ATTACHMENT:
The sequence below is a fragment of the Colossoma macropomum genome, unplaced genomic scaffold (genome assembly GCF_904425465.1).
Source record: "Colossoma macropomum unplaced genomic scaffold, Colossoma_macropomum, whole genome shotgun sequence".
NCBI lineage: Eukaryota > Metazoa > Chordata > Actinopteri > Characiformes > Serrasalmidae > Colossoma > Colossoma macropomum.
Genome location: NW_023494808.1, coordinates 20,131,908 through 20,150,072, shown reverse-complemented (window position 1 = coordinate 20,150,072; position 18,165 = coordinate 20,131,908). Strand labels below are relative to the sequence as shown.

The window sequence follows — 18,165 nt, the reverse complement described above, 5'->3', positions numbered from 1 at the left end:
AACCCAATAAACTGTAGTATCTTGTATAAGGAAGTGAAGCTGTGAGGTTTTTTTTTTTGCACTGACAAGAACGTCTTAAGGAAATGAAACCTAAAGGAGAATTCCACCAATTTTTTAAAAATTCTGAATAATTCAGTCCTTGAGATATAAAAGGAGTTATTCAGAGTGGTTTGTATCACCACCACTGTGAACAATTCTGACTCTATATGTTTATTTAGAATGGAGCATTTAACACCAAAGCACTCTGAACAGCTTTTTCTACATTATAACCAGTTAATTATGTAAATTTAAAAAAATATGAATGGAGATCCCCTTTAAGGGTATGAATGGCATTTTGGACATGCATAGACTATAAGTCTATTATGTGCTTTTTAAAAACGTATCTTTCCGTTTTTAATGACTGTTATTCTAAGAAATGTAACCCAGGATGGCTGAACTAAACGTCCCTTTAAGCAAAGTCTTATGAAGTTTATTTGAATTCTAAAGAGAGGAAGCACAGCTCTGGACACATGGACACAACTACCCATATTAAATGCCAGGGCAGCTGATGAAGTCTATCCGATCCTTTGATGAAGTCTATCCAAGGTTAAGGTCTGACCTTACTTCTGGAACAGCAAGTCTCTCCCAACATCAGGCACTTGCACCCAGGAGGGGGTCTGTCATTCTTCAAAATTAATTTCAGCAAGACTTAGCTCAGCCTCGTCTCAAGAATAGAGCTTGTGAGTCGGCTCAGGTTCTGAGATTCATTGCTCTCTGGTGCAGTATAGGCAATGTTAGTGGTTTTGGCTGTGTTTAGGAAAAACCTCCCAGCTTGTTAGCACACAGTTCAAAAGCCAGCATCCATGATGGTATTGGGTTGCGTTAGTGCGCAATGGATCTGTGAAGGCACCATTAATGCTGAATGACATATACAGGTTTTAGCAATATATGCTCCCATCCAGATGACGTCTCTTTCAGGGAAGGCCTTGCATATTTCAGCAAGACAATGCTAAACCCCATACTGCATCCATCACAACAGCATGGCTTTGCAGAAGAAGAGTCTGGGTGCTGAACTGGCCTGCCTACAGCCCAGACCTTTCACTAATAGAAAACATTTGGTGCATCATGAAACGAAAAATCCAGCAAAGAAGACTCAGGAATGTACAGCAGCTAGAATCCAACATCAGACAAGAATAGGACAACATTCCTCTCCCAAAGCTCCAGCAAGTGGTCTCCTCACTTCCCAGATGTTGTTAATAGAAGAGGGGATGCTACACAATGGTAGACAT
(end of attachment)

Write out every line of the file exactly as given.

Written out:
The sequence below is a fragment of the Colossoma macropomum genome, unplaced genomic scaffold (genome assembly GCF_904425465.1).
Source record: "Colossoma macropomum unplaced genomic scaffold, Colossoma_macropomum, whole genome shotgun sequence".
NCBI lineage: Eukaryota > Metazoa > Chordata > Actinopteri > Characiformes > Serrasalmidae > Colossoma > Colossoma macropomum.
Genome location: NW_023494808.1, coordinates 20,131,908 through 20,150,072, shown reverse-complemented (window position 1 = coordinate 20,150,072; position 18,165 = coordinate 20,131,908). Strand labels below are relative to the sequence as shown.

The window sequence follows — 18,165 nt, the reverse complement described above, 5'->3', positions numbered from 1 at the left end:
AACCCAATAAACTGTAGTATCTTGTATAAGGAAGTGAAGCTGTGAGGTTTTTTTTTTTGCACTGACAAGAACGTCTTAAGGAAATGAAACCTAAAGGAGAATTCCACCAATTTTTTAAAAATTCTGAATAATTCAGTCCTTGAGATATAAAAGGAGTTATTCAGAGTGGTTTGTATCACCACCACTGTGAACAATTCTGACTCTATATGTTTATTTAGAATGGAGCATTTAACACCAAAGCACTCTGAACAGCTTTTTCTACATTATAACCAGTTAATTATGTAAATTTAAAAAAATATGAATGGAGATCCCCTTTAAGGGTATGAATGGCATTTTGGACATGCATAGACTATAAGTCTATTATGTGCTTTTTAAAAACGTATCTTTCCGTTTTTAATGACTGTTATTCTAAGAAATGTAACCCAGGATGGCTGAACTAAACGTCCCTTTAAGCAAAGTCTTATGAAGTTTATTTGAATTCTAAAGAGAGGAAGCACAGCTCTGGACACATGGACACAACTACCCATATTAAATGCCAGGGCAGCTGATGAAGTCTATCCGATCCTTTGATGAAGTCTATCCAAGGTTAAGGTCTGACCTTACTTCTGGAACAGCAAGTCTCTCCCAACATCAGGCACTTGCACCCAGGAGGGGGTCTGTCATTCTTCAAAATTAATTTCAGCAAGACTTAGCTCAGCCTCGTCTCAAGAATAGAGCTTGTGAGTCGGCTCAGGTTCTGAGATTCATTGCTCTCTGGTGCAGTATAGGCAATGTTAGTGGTTTTGGCTGTGTTTAGGAAAAACCTCCCAGCTTGTTAGCACACAGTTCAAAAGCCAGCATCCATGATGGTATTGGGTTGCGTTAGTGCGCAATGGATCTGTGAAGGCACCATTAATGCTGAATGACATATACAGGTTTTAGCAATATATGCTCCCATCCAGATGACGTCTCTTTCAGGGAAGGCCTTGCATATTTCAGCAAGACAATGCTAAACCCCATACTGCATCCATCACAACAGCATGGCTTTGCAGAAGAAGAGTCTGGGTGCTGAACTGGCCTGCCTACAGCCCAGACCTTTCACTAATAGAAAACATTTGGTGCATCATGAAACGAAAAATCCAGCAAAGAAGACTCAGGAATGTACAGCAGCTAGAATCCAACATCAGACAAGAATAGGACAACATTCCTCTCCCAAAGCTCCAGCAAGTGGTCTCCTCACTTCCCAGATGTTGTTAATAGAAGAGGGGATGCTACACAATGGTAGACAT